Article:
On the morning of Dec.
22, 1888, a group of 23 qualified electors gathered
to create the "Village of Melbourne" by a spoken
vote, gaining the benefits provided to towns under
Florida law. By evening, those pioneer settlers had
elected their first officers and had settled on a
corporate seal. It depicted a pineapple plant, along
with a crane and a palmetto tree.
Up to that time, the small community located on a
natural harbor of the Indian River Lagoon had been
known as "Crane Creek." The name reflected the
importance of the harbor, formed where a freshwater
creek flowed into the saltwater lagoon. At the time,
barge traffic north and south along the lagoon was
vital for the latest arrivals on the peninsula.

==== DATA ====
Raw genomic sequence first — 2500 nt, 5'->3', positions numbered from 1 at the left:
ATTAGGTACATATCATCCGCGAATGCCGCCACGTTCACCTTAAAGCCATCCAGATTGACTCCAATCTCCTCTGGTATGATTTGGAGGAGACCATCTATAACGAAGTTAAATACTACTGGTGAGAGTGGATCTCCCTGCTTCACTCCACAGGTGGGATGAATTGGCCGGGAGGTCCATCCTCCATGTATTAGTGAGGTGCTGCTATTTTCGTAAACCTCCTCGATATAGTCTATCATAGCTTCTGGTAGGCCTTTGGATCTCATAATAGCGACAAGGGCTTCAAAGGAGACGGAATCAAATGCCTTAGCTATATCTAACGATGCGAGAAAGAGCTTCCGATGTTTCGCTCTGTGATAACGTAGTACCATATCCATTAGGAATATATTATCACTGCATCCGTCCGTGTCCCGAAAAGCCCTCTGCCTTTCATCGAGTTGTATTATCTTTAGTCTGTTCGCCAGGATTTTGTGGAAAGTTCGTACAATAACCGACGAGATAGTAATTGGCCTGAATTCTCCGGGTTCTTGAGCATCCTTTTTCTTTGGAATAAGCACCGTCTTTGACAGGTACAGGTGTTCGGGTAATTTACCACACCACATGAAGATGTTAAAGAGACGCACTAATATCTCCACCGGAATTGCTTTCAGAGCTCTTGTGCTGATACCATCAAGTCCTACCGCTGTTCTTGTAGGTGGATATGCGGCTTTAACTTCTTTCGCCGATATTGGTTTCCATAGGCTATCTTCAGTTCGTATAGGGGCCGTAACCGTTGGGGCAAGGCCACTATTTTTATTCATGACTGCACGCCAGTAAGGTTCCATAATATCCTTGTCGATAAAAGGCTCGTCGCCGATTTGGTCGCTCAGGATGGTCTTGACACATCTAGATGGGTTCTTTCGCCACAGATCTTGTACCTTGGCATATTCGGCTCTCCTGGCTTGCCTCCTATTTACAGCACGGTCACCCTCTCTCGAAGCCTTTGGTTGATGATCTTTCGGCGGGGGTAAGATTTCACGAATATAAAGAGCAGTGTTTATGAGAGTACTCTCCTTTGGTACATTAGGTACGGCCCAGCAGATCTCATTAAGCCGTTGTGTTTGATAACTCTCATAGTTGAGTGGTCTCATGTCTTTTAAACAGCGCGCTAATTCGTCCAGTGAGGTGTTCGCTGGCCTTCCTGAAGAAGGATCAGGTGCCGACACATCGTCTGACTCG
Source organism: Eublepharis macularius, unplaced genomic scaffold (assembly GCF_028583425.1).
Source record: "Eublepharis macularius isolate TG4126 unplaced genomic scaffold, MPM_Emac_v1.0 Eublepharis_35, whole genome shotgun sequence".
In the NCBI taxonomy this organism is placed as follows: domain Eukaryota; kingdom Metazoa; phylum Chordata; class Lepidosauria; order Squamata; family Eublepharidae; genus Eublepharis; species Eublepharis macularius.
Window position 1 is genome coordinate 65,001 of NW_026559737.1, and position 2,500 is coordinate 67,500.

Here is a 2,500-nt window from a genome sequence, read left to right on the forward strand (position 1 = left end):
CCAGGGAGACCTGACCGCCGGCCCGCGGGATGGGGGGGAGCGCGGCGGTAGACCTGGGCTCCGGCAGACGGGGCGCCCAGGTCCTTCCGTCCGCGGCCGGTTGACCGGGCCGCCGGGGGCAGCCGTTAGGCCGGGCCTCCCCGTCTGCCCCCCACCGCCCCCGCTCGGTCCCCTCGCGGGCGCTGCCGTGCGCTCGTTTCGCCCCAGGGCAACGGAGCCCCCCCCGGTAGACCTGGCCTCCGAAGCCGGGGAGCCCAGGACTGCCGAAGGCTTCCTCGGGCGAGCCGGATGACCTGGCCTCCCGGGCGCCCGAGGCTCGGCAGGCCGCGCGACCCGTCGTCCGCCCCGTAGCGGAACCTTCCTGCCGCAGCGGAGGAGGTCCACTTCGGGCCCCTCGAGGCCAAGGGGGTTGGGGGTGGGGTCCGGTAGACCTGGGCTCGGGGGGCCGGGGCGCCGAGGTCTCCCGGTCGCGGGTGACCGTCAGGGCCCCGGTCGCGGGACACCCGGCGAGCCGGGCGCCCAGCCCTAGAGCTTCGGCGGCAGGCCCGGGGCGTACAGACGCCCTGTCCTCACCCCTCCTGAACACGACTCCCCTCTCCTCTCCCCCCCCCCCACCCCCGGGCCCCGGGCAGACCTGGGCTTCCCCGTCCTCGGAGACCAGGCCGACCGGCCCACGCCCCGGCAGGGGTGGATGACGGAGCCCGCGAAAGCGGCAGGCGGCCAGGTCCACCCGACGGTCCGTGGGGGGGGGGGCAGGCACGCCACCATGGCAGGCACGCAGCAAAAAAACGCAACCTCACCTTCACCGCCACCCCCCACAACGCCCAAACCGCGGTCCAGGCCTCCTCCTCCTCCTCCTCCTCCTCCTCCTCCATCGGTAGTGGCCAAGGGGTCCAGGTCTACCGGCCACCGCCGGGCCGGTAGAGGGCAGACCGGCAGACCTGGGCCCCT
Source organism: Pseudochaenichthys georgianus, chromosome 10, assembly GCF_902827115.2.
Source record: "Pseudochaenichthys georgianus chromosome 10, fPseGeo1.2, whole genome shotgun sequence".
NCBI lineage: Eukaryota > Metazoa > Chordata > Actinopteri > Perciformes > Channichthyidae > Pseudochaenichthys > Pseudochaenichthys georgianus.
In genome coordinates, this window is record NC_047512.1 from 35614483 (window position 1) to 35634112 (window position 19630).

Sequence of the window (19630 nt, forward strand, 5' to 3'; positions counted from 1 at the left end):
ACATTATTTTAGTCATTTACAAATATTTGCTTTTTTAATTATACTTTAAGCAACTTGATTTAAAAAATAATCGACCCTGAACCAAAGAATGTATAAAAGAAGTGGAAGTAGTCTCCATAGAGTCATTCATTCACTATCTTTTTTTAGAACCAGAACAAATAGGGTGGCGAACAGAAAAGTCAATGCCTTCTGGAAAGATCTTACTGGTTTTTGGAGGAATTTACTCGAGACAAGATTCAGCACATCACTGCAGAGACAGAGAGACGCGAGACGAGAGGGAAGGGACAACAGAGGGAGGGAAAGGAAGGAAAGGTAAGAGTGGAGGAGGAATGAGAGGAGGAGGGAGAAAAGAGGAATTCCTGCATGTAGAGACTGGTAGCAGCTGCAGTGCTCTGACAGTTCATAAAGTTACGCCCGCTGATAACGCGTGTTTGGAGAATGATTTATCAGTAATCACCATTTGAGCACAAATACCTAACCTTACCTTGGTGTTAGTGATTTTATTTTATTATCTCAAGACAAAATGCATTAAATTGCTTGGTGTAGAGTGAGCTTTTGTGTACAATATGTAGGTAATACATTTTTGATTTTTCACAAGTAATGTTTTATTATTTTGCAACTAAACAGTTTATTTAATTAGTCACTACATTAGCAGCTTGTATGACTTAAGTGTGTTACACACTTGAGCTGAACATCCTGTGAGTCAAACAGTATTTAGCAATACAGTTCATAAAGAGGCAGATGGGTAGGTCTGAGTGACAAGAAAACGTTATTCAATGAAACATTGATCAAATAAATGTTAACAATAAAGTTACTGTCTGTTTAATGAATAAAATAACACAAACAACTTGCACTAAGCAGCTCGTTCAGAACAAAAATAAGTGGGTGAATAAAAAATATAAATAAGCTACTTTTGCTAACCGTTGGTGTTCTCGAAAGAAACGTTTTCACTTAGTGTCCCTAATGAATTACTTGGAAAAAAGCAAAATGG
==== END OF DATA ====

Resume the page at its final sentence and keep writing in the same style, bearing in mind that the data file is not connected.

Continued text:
The City of Melbourne is located on east central
Florida's Space Coast. Melbourne is about an hour's
drive south of the Kennedy Space Center, and 1-1/2
hours due east of Disney World. The City is in the
southern portion of Brevard County. Interstate-95
runs through the county from north-to-south. Access
roads from the west include the Beeline Expressway
and State Road 192, which runs through Melbourne to
the beaches. Nearby incorporated communities include
Palm Bay, West Melbourne, Indialantic, Melbourne
Beach, Indian Harbor Beach, and Satellite Beach.
Also nearby is Vero, an unincorporated community.
While most of Melbourne is located on the Florida
mainland, a small portion is located on a barrier
The Indian River Lagoon separates the mainland from
the island. The island is a narrow strip of land
that separates the Lagoon from the Atlantic Ocean.
In prehistoric times the Lagoon was connected to the
Ocean. Today, the only connection is by way of a
handful of inlets, including the manmade Sebastian
Inlet at the southern end of Brevard County.
Spanning the Indian River Lagoon to connect the
mainland to the barrier island are a pair of
four-lane, high-rise bridges -- The Melbourne
Causeway and the Eau Gallie Causeway.